No Right Turn | 31-10
  • Rate my minister
    Tertiary education minister Steven Joyce wants to introduce a new ranking system, Rate My Qualification, where employers rate tertiary education courses and then students can look up the results. Well perhaps employers should be able rate other things too, such as their ministers....
    Tertiary Education Union | 31-10
  • To the field experiments!
    In the wake of the Stanford / Dartmouth schnozzle this week, this political science article caught my eye: The way your brain reacts to a single disgusting image can be used to predict whether you lean to the left or...
    Polity | 30-10
  • NZ cranks finally publish an NZ temperature series – but their paper’s ...
    You can’t teach old dogs new tricks, it seems — certainly not if they’re gnawing a much loved old bone at the time. The lads from the NZ Climate Science Coalition — yes, the same boys who tried to sue...
    Hot Topic | 30-10
  • West Auckland Network with new interchanges
    Last week Auckland Transport began consultation on the new network for West Auckland. I and many readers were highly critical of it as it seemed to ignore much of the network design philosophy and elements AT are implementing elsewhere and...
    Transport Blog | 30-10
  • This ‘boom’ might save the world – 10 quick facts about r...
    As the world's leading climate scientists finalise the latest and most comprehensive report on climate change and ways to tackle it, a key question is: What is new? What has changed since the release of the UN climate panel's last Assessment Report (AR4) in...
    Greenpeace NZ blog | 30-10
  • A lack of commitment
    New Zealand has finally joined the Open Government Partnership. A requirement of membership is to submit an action plan about how you will improve open government over the next two years. So what's in ours? Sweet fuck-all:Our Action Plan will...
    No Right Turn | 30-10
  • Smartphones are meant to bend
    You’ve no doubt heard of the issues surrounding the newly released iPhone 6, but do […] The post Smartphones are meant to bend appeared first on Connected....
    Potentia | 30-10
  • Tea Party takes on “President Obola”
    OK, so this happened: Theatricality is one of the best ways to shake the sleepwalking public awake. One brave liberty advocate made a bold statement when he donned a Hazmat suit and an Obama mask, and took to the president’s...
    Polity | 30-10
  • CTU welcomes forestry review recommendations
    The CTU is welcoming the today's release of the independent forestry safety review panel findings. "These recommendations must be implemented to ensure that everything possible is done to make forestry safer." CTU President, Helen Kelly said.  Photo:  ...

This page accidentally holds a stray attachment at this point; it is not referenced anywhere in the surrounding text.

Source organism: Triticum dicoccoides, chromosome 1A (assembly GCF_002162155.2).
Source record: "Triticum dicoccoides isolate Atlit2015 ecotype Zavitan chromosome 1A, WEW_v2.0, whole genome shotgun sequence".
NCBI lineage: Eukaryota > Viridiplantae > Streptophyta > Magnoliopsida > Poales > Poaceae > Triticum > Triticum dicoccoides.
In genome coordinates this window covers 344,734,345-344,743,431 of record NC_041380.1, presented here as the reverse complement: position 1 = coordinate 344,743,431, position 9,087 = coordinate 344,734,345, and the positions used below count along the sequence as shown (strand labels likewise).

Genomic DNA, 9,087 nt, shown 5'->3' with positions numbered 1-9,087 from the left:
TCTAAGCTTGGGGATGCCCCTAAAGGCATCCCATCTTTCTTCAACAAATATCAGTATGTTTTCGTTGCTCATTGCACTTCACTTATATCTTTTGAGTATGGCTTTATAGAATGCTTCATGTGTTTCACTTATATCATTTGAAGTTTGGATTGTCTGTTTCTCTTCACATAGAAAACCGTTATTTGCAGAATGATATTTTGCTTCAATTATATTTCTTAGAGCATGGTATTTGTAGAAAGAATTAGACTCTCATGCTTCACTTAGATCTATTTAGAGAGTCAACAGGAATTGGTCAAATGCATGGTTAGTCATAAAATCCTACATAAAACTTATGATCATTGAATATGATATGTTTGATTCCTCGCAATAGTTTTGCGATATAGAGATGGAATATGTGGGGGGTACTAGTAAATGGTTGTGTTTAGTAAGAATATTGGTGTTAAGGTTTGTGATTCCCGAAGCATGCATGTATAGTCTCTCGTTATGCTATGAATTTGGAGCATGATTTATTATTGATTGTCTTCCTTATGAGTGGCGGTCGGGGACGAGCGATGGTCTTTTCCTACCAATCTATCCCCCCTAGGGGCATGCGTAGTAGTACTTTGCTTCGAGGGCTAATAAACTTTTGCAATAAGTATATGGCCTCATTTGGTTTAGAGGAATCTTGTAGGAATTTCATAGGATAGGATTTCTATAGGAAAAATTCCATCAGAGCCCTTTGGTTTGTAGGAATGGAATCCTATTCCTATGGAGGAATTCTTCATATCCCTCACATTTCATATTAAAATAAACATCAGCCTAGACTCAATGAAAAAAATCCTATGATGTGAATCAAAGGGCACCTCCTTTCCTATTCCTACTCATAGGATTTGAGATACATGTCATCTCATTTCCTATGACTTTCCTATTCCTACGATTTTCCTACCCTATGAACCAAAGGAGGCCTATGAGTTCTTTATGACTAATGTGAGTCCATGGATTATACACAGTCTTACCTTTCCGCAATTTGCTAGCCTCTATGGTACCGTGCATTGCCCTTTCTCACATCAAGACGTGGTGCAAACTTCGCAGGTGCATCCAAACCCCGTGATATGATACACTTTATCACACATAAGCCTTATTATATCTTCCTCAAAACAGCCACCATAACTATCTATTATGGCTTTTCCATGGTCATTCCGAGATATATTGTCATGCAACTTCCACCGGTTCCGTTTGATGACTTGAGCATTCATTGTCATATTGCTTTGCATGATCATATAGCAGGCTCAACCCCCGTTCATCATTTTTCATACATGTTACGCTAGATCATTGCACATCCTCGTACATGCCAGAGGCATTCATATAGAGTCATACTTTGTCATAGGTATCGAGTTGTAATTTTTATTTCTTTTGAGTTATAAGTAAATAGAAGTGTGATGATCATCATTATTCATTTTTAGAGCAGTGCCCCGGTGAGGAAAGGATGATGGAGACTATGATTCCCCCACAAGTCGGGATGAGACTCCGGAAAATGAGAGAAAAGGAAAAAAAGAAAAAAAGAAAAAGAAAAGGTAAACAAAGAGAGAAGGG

CTU | 30-10
  • Herald vs Hosking-in-Herald on teabreaks
    The New Zealand Herald editorial today is distinctly unimpressed with the government’s decision to remove mandated tea breaks for workers: It is a pity that almost the first legislative act of the Government's new term is an act abolishing mandatory...
    Polity | 30-10
  • Forest Safety report first step in making our forests safe to work in
    Our forests are a very dangerous place to work. Between 2008 and 2013 there have been 32 fatalities and more than a thousand serious harm incidents in this industry. The Council of Trade Unions and First union have been doing...
    frogblog | 30-10
  • Ghost Dancing?
    Ghost Dancing circa 1890: With the buffalo effectively exterminated, the material basis for the Native American cultures of the Great Plains was destroyed. The Ghost Dance, it was believed, would reconstitute the basis for an independent indigenous existence. Has the...
    Bowalley Road | 30-10
  • I have seen one future, and it is bleak
    . . Way back in March, 2012,  I wrote this story regarding a march to support striking workers at Ports of Auckland. It appears there was some prescience about some of my observations at the time… . | | 18...
    Frankly Speaking | 30-10
  • WINZ: Bureaucratic Befuddlement and Confustication
    Yeah, I know. Confusticate isn’t a word, unless you’re quoting Urban Dictionary. Definition: This word is the coalescing of the English words “confuse” and “complicate”. It refers to anything of, or relating to the process of being both confused and...
    On the Left | 30-10
  • The idiot
    Here’s why this Steffan Browning/Ebola/Homeopathy thing is a really big deal for the Green Party. (a) Historically they’ve been stereotyped by their opponents as a bunch of nutters (b) The main focus of the party for the past five years –...
    DimPost | 30-10
  • The idiot
    Here’s why this Steffan Browning/Ebola/Homeopathy thing is a really big deal for the Green Party. (a) Historically they’ve been stereotyped by their opponents as a bunch of nutters (b) The main focus of the party for the past five years –...
    DimPost | 30-10
  • Climate change and New Zealand cities
    Environmentalists sometimes have an uneasy relationship with cities. Because they concentrate a lot of people and economic activity in relatively small places, they also concentrate a lot of negative environmental effects. All that concrete, all that energy being consumed, the...
    Transport Blog | 30-10
  • Got a mystery? Just ask John!
    Tuesday, November 24, 2009John Key has learned the identity of the entertainer guilty of an indecency charge through the grapevine of people circumventing the suppression order....